They are considered the Belgian “little hands” of the commandos of November 13, 2015: the Brussels court hands down its judgment on Thursday against thirteen men and a woman accused of having helped members of the jihadist cell that fomented these attacks.
The judgment falls the day after the verdict of the special assize court of Paris which, after ten months of hearing, condemned Wednesday evening 20 men (of whom six were tried by default) involved in the worst attacks ever committed in France. /p>
These attacks perpetrated in Paris and the neighboring town of Saint-Denis, claimed by the Islamic State (IS) group, left 130 dead, including 90 murdered during a concert in the Parisian hall of Bataclan .
In Brussels, from mid-April to mid-May, 14 people were tried by the criminal court, accused of having provided assistance, more or less significant, to certain authors, hosting one or the other, ensuring driving to the airport or providing false papers.
The file was baptized “Paris bis”. Excluded from the French procedure, the defendants are for the vast majority of Brussels residents who gravitated in the entourage of Salah Abdeslam, Mohamed Abrini (both sentenced to life imprisonment on Wednesday), or the El Bakraoui brothers, the relays of Oussama Atar to form the Belgian backbone of the jihadist cell. The two brothers blew themselves up during the attacks in Brussels (32 dead on March 22, 2016).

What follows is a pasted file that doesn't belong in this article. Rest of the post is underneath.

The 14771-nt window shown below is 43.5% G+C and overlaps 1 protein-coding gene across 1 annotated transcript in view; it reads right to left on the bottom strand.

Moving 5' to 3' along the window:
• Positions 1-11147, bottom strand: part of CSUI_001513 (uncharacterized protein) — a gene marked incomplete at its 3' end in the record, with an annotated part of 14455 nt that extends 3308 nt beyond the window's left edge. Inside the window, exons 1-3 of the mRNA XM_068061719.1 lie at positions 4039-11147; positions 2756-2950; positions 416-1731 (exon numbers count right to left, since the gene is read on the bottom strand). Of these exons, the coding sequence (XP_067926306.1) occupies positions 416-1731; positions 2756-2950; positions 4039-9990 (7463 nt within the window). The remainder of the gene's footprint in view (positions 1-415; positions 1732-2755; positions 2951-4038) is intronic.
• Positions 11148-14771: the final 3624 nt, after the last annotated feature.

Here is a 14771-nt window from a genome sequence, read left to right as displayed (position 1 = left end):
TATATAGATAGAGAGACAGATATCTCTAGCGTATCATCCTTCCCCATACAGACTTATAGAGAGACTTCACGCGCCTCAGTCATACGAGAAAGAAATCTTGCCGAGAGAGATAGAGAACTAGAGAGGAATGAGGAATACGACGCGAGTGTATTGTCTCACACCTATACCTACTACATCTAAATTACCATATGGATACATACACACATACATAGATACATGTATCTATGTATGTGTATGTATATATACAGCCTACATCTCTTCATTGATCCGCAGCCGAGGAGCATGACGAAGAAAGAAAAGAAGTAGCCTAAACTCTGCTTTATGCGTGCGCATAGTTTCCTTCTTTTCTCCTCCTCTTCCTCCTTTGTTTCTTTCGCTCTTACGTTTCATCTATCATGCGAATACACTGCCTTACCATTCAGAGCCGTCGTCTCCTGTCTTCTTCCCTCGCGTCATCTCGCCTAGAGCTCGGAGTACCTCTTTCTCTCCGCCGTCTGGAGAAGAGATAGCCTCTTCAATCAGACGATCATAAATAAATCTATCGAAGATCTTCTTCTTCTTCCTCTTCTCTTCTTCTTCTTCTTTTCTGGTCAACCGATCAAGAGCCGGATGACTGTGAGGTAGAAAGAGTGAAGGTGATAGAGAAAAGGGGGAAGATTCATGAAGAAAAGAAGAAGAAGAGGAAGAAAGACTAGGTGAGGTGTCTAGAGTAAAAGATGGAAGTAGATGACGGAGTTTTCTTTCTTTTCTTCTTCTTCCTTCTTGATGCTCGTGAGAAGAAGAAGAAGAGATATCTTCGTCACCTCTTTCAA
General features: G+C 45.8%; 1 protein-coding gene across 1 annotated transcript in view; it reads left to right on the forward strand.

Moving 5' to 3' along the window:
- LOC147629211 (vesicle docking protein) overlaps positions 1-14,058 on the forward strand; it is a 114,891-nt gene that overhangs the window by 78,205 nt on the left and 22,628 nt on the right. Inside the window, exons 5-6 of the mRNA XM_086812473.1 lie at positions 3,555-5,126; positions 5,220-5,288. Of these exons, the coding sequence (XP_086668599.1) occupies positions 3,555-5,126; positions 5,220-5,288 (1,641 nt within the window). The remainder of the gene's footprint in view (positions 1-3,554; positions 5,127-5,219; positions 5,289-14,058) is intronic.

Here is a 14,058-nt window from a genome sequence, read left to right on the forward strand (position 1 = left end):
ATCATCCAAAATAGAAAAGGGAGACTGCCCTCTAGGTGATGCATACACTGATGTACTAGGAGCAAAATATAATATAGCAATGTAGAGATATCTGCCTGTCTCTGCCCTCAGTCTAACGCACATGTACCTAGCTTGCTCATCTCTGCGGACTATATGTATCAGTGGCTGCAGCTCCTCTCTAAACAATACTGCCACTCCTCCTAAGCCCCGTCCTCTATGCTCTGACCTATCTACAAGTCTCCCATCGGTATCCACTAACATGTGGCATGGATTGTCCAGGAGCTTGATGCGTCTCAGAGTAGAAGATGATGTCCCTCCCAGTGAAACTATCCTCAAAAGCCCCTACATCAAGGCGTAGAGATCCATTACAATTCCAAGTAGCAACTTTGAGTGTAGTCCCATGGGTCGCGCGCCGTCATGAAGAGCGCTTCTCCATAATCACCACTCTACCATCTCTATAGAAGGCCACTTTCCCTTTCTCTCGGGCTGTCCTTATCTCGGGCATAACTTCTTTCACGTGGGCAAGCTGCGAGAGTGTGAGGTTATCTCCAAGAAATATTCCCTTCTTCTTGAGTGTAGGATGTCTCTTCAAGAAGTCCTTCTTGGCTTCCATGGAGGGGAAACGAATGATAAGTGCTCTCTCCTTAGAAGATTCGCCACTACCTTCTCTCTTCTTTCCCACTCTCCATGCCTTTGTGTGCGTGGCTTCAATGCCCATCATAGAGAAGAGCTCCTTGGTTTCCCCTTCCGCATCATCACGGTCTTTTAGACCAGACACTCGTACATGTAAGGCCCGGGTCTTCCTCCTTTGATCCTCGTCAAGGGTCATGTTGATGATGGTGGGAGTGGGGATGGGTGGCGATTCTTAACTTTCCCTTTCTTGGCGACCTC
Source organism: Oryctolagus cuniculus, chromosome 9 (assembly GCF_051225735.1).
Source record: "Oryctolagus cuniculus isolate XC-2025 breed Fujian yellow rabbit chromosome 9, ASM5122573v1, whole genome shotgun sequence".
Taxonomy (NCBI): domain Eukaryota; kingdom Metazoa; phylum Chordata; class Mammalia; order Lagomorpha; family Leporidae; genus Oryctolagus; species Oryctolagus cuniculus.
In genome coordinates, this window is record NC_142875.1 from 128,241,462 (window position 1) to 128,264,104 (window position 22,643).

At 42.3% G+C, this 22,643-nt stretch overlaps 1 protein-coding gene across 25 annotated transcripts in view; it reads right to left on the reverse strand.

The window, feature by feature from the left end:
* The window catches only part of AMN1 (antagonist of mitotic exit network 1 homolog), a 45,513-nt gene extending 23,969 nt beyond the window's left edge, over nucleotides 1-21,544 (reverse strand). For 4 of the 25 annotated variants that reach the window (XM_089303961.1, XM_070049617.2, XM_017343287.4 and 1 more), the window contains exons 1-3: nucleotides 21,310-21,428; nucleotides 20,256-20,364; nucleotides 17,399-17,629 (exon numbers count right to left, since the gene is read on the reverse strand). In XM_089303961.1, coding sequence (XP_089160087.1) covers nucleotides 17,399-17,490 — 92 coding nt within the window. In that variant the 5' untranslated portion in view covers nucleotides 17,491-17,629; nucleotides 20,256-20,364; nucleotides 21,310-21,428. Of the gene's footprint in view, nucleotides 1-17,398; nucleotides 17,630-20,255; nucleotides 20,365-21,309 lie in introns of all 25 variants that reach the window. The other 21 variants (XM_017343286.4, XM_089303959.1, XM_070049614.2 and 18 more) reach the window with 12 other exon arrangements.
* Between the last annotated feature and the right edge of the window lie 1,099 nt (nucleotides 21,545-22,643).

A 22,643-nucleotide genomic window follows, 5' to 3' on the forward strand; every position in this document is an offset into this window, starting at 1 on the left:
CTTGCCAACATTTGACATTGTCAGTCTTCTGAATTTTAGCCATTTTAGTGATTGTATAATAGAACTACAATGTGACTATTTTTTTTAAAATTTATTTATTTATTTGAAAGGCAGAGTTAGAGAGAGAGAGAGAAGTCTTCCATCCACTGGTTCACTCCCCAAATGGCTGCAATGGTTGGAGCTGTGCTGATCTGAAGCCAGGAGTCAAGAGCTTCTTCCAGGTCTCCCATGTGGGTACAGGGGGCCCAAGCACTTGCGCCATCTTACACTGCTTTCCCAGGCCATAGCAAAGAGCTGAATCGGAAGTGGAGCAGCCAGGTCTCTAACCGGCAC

One of the defendants, Abid Aberkane, cousin of the Abdeslams and almost their neighbor in Molenbeek, is accused of hid the fugitive jihadist at his mother's home the last days before his arrest on March 18, 2016.
A four-year prison sentence, possibly accompanied by a suspended sentence, was requested against him on April 29 by the federal prosecutor's office. The prosecution pointed to “extremely serious facts”, while Abdeslam, the only surviving member of the November 13 commandos, was the most wanted man in Europe.
< p>“Drawer bottoms”
Thursday morning at the time of the statement of the judgment, from 8:45 a.m. (6:45 a.m. GMT), his fate will be among the most watched. With the exception of Youssef Bazarouj, absent because presumed dead in Syria (and against whom five years have been claimed), Abid Aberkane is the presumed accomplice for whom the prosecution has been the most severe.
“For this I'm being blamed, I'm sorry, I reacted like an asshole,” he said at the end of the trial, regretting having been “indoctrinated by watching videos” of IS propaganda.
For the others, sentences not exceeding three years in prison, most with a possible reprieve, have been requested.
This is the case for Ibrahim Abrini, brother of Mohamed, suspected of having helped the latter, once returned to Belgium, to get rid of a computer and the clothes he was wearing while accompanying “the convoy of death” in Paris. Two years in prison with suspended probation (that is to say, subject to conditions) have been claimed against him.
Two of the 14 defendants must not answer for a terrorist offense, including Meryem El Balghiti, prosecuted for “false” for having helped her husband Farid Kharkhach to make false identity papers for the jihadists. The latter was sentenced Wednesday evening in the Paris trial to two years in prison, the court abandoning the terrorist qualification of the proceedings.
Like this couple, most of the suspects tried in Brussels assured that they were unaware the “terrorist” intentions of those they helped.
“Driving a buddy to the airport became participating in the activities of a terrorist group. Obviously it's easy to say after the fact,” protested the lawyer of a defendant, while another lamented that Belgian justice had “scraped the bottoms of the drawers” to conduct this trial.